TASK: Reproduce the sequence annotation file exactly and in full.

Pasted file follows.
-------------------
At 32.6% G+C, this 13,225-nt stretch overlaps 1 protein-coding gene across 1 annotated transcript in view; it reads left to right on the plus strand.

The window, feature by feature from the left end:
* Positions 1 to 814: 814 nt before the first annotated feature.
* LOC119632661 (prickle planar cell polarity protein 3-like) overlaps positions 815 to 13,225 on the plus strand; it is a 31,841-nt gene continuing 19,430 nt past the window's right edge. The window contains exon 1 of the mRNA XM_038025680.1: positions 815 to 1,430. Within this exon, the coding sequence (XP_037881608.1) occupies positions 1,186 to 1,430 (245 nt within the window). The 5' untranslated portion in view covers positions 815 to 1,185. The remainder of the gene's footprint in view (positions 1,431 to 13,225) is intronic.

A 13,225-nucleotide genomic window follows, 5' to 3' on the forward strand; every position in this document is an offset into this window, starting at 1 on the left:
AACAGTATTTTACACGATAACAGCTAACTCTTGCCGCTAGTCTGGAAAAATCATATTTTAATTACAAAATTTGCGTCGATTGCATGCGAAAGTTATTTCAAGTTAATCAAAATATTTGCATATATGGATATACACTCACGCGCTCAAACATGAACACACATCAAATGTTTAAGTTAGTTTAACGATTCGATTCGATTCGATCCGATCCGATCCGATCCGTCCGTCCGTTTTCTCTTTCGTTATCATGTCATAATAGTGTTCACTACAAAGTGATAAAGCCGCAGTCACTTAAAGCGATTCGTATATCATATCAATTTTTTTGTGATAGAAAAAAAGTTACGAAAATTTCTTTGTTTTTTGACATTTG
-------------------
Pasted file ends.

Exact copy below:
At 32.6% G+C, this 13,225-nt stretch overlaps 1 protein-coding gene across 1 annotated transcript in view; it reads left to right on the plus strand.

The window, feature by feature from the left end:
* Positions 1 to 814: 814 nt before the first annotated feature.
* LOC119632661 (prickle planar cell polarity protein 3-like) overlaps positions 815 to 13,225 on the plus strand; it is a 31,841-nt gene continuing 19,430 nt past the window's right edge. The window contains exon 1 of the mRNA XM_038025680.1: positions 815 to 1,430. Within this exon, the coding sequence (XP_037881608.1) occupies positions 1,186 to 1,430 (245 nt within the window). The 5' untranslated portion in view covers positions 815 to 1,185. The remainder of the gene's footprint in view (positions 1,431 to 13,225) is intronic.

A 13,225-nucleotide genomic window follows, 5' to 3' on the forward strand; every position in this document is an offset into this window, starting at 1 on the left:
AACAGTATTTTACACGATAACAGCTAACTCTTGCCGCTAGTCTGGAAAAATCATATTTTAATTACAAAATTTGCGTCGATTGCATGCGAAAGTTATTTCAAGTTAATCAAAATATTTGCATATATGGATATACACTCACGCGCTCAAACATGAACACACATCAAATGTTTAAGTTAGTTTAACGATTCGATTCGATTCGATCCGATCCGATCCGATCCGTCCGTCCGTTTTCTCTTTCGTTATCATGTCATAATAGTGTTCACTACAAAGTGATAAAGCCGCAGTCACTTAAAGCGATTCGTATATCATATCAATTTTTTTGTGATAGAAAAAAAGTTACGAAAATTTCTTTGTTTTTTGACATTTG